They say what goes around, comes around; it’s true in fashion trends, and it’s the reason why antiques continue to thrive in popularity. Castor, the Toronto-based design firm responsible for a host of novel décor products drew some inspiration from the past to develop their first-time cannabis-centric creation with Tokyo Smoke.
“We wanted to design something that looked like your grandmother would own it,” says co-founder, Brian Richer. “Like a candy dish with expired mints in it.” The resulting glass set is a combination of an ashtray, grinder and pipe which assemble into a tidy stack – meaning no searching for your gear before each session. One component’s design goes back even further than your granny’s time; the grinder’s pattern is modelled after that of an ancient millstone; proof that perfection cannot be improved upon.
Finessed functionality aside, the set is also very unassuming – something Richer understood as being important to accomplish. “We feel discretion is still a concern for people smoking, even when it is legal.” He highlights the ‘hiding in plain sight’ aspect of the set – how its unique composition allows the pieces to essentially go unnoticed as paraphernalia while still being pleasing to the eye.
This concept of cheeky secrecy also informed the design of Castor’s other foray into pot products, such as the Voong – a vase that doubles as a bong. While working on a project about compact living for Umbra, Richer and his partner, Kei Ng, crafted “a bong that is a vase…it would take up less space. [And] part of the thinking was discretion again. When your parents come by it has flowers in it, when they leave you can use it as a bong.”
Richer and Ng do seem to have a knack for the ingenious. The duo, who have designed interiors like the Aesop store in Toronto and the Vans’ outpost in Costa Mesa, California, have built a career on taking neglected and disused objects – a hunter’s discarded stool or deadstock lampshades, for example – and breathing new life into them. Over their career, this meditation on second chances has garnered Richer and Ng award-winning attention to detail and a following from fans who crave pieces that are playful yet practical. “Hopefully our products and things we are involved in are considered more than superficial. There is some intellectual or humorous notion behind them,” Richer notes. “We don’t take design too seriously.”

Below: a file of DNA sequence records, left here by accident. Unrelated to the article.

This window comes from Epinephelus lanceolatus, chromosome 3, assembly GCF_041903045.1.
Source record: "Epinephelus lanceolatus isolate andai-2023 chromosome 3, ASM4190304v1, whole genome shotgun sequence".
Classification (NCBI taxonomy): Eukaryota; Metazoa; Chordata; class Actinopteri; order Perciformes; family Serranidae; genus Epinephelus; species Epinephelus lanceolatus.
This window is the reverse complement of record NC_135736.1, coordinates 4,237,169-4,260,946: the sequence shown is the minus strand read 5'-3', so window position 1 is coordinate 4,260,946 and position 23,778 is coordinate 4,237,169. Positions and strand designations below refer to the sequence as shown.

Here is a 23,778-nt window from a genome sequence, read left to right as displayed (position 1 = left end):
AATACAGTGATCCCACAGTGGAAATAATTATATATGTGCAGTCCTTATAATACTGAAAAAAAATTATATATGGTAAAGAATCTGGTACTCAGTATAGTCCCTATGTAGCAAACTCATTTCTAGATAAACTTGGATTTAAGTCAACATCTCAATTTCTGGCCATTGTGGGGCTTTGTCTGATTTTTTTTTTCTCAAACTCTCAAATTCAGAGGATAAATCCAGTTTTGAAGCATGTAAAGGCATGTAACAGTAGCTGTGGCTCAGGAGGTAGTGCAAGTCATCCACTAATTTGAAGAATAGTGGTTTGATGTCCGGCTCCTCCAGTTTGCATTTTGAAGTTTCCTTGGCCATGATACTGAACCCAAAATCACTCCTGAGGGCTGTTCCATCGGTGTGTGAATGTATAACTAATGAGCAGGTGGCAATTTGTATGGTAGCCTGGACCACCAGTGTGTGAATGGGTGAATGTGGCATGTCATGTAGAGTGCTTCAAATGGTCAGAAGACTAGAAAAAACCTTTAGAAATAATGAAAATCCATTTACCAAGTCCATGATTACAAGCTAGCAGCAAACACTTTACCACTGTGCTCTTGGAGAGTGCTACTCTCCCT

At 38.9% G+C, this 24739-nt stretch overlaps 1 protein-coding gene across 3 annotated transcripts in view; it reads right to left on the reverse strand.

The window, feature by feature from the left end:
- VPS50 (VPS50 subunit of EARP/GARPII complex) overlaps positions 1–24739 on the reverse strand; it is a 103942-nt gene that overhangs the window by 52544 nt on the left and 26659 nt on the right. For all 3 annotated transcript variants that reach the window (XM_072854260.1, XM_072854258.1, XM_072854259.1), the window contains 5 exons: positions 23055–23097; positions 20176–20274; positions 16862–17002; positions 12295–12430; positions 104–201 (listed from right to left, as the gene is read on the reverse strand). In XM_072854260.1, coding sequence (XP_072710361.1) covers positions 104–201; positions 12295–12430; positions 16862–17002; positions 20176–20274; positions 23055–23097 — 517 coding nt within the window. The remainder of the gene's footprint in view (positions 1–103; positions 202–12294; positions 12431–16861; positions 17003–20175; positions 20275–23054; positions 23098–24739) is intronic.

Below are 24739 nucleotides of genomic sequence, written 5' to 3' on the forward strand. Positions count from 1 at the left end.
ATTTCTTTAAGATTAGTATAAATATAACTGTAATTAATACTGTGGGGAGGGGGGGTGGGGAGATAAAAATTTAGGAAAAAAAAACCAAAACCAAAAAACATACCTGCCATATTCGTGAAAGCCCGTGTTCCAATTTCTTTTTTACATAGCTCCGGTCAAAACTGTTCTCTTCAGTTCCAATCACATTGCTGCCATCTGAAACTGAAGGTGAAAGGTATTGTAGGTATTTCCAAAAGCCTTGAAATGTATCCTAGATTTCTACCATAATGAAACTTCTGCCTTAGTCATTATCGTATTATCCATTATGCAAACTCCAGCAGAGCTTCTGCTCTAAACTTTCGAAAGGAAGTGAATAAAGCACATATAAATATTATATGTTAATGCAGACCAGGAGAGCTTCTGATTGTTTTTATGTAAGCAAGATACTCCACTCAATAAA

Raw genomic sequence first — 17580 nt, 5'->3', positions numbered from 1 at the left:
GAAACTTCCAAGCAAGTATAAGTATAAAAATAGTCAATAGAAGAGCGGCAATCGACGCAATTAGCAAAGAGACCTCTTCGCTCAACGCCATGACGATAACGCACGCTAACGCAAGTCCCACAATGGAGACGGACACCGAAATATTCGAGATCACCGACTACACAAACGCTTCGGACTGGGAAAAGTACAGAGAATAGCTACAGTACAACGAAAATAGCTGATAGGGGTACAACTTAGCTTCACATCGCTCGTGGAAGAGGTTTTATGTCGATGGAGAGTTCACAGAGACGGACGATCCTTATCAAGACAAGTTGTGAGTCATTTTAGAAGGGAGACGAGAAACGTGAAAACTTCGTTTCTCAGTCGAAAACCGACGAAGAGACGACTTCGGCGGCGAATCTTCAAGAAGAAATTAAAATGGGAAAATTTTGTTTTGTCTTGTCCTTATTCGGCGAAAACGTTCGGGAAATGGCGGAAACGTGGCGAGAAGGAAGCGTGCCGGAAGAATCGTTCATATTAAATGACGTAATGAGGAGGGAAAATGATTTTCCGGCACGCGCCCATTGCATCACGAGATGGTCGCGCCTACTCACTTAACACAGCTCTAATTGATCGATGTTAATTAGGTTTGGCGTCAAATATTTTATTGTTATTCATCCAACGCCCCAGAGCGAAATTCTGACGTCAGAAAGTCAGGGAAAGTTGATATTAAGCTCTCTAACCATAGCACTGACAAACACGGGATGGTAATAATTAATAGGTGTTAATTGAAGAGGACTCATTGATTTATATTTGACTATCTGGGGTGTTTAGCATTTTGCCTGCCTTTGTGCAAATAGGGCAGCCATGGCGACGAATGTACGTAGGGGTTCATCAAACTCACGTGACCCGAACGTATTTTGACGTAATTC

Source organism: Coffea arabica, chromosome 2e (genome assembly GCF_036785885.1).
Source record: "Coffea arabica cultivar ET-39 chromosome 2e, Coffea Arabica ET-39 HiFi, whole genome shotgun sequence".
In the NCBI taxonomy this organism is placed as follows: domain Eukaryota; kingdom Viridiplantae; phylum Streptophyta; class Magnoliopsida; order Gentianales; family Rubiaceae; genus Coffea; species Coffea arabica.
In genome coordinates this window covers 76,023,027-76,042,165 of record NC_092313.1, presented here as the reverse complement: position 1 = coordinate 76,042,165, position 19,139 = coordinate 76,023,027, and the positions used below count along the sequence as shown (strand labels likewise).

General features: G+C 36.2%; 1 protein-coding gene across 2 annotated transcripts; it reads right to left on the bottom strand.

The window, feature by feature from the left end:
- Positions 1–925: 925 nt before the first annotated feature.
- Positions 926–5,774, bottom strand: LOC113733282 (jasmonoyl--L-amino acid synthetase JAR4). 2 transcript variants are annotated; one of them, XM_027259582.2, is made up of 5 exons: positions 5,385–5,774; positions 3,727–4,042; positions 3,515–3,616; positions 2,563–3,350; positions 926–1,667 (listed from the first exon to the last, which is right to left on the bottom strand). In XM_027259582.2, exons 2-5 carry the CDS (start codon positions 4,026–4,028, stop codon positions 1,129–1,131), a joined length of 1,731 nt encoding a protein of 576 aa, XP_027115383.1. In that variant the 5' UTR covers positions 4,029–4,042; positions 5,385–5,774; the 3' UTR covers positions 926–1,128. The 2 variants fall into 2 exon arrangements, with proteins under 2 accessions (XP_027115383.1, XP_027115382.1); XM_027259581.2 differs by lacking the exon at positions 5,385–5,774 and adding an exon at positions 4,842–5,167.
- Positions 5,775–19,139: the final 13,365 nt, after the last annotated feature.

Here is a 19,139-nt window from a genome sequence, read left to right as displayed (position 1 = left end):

While that may be true, there is certainly much thought that goes into their work, and Castor’s clever takes on cannabis accessory design reveal the potential in the industry. “It’s a lot more liberating in some ways than the lighting/furniture design,” Richer says about conceptualizing cannabis wares. “There are so many designers working in lighting/furniture, that most things have been done.” He alludes to the expanding consumer landscape that legalization will bring – one that could even include the original candy dish owners themselves. “It’s something that also occurred to us while designing it, that seniors will probably take up cannabis because it’s legal,” Richer says of the Heirloom Set’s potential appeal to an older audience. “That may have informed some of the design.”
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Story by Odessa Paloma Parker
Photos by Mark Olsen
Tokyo Smoke does not condone or recommend the illegal consumption of cannabis. For more information, please refer to our disclaimer.